Dil Dhadakne Do Hindi Movie ReviewFeature Film | UA | Romance
Father Mehra and Mother Mehra are coming up on 30 years of marriage, but their relationship is actually a sham, a pretend-marriage for the benefit of maintaining appearances. Father Mehra's multi-million dollar business is also going bankrupt. So, Father Mehra wants Son Mehra to marry rich friend's daughter for a business opportunity, but Son Mehra falls in love with a woman who's a potent combination of dancer and Muslim. Parents Mehra also want Daughter Mehra to give up the preposterous idea of divorcing her husband simply because she isn't happy and compatible with him and is still in love with her ex-lover, who's now an international journalist.
To commemorate their 30th anniversary, Parents Mehra take extended family and friends on a two-week cruise holiday, where things start to unravel once lovers among warring factions, psycho aunties, drunk uncles and heart conditions are thrown into the midst. Or something like that is what forms the crux of director Zoya Akhtar's third directorial outing, the multi-starrer thinking-dog film Dil Dhadakne Do.
Zoya as a storyteller has the uncanny ability to tap into human emotions and thoughts - thoughts that are actually going through our minds, not the ones we let on - with the ease of spending a day at the beach on a Sunday. She has the capability of making us chuckle at our own naivety and superficiality and our other socially-prevalent-but-morally-incorrect behavior, a difficult task considering an audience full of self-righteous and easily-offended pricks. But her narrative style is like that friend, who's soothing voice and non-judgmental nature makes you feel okay about fessing up to your deepest and darkest insecurities.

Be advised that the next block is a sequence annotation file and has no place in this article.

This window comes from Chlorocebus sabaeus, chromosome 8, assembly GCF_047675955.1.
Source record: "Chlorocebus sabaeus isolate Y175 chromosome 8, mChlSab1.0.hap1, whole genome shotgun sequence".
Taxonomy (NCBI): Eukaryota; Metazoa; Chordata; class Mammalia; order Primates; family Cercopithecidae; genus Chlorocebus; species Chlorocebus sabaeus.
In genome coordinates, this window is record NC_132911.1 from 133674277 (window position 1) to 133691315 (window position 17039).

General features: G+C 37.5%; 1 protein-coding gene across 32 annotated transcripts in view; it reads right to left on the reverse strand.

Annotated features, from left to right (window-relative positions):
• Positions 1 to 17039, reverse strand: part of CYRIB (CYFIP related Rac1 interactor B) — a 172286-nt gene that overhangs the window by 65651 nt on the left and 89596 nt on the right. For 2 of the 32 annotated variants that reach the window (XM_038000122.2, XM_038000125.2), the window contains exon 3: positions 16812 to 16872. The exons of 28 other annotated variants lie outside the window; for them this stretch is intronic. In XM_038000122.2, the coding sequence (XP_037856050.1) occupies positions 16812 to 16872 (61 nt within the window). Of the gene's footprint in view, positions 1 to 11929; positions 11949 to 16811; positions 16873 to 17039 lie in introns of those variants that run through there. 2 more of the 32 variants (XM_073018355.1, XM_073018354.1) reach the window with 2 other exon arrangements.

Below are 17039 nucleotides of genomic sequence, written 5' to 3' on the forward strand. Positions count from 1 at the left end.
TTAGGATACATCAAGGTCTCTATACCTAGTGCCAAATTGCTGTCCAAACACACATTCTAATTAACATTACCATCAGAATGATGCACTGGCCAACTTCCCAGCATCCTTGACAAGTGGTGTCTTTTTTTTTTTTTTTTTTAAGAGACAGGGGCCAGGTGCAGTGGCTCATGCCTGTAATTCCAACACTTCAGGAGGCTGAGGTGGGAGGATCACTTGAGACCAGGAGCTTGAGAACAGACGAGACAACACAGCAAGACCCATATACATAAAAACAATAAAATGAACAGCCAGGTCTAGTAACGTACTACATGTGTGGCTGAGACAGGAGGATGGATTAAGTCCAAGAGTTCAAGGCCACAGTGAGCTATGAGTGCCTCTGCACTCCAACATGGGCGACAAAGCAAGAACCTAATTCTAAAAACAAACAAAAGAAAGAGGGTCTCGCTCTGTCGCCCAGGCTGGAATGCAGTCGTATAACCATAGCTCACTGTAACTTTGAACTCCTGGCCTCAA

So, when Father Mehra repeatedly goes on a rant about how he made millions out of nothing or forbids Daughter Mehra from being the first person in their family to go for a divorce, you're reminded of your autocratic and patriarchal father. When Mother Mehra goes on an eating binge on seeing Father Mehra flirting openly with a foreigner or tries to impose her wishes upon Children Mehra's love lives, your mind instantly goes to your hardened-by-time and meddling mother. Or when Daughter Mehra is struggling with her feelings for ex-lover journalist man and Son Mehra is struggling to wriggle out from underneath Father Mehra's thumb, you reminisce about you or your sibling having gone through the same things at one point of time or the other.
If all that weren't enough, Zoya and her writer pal Reema Kagti also take it upon themselves to deliver multiple social messages, most prominently about attaining your freedom from oppressive parents, suffocating marriages and unhappy jobs. There are moments where you fear there may be too many subplots and characters and social conventions for Zoya to be able to tackle in her own exploratory fashion, even with the film's exorbitant 170 minutes running length.
But time flies by when you feel you're in the company of family, of people you've known your whole life. Zoya is masterfully able to detail and flesh out her characters - not just the main cast, but even the fringe characters in play - in her insightful, slice of life manner without giving the impression of cramming. Sure, sometimes you feel that each character has been given a particular trait just to serve the larger purpose of the screenplay, but Zoya gives her actors enough freedom to let them make their parts their own.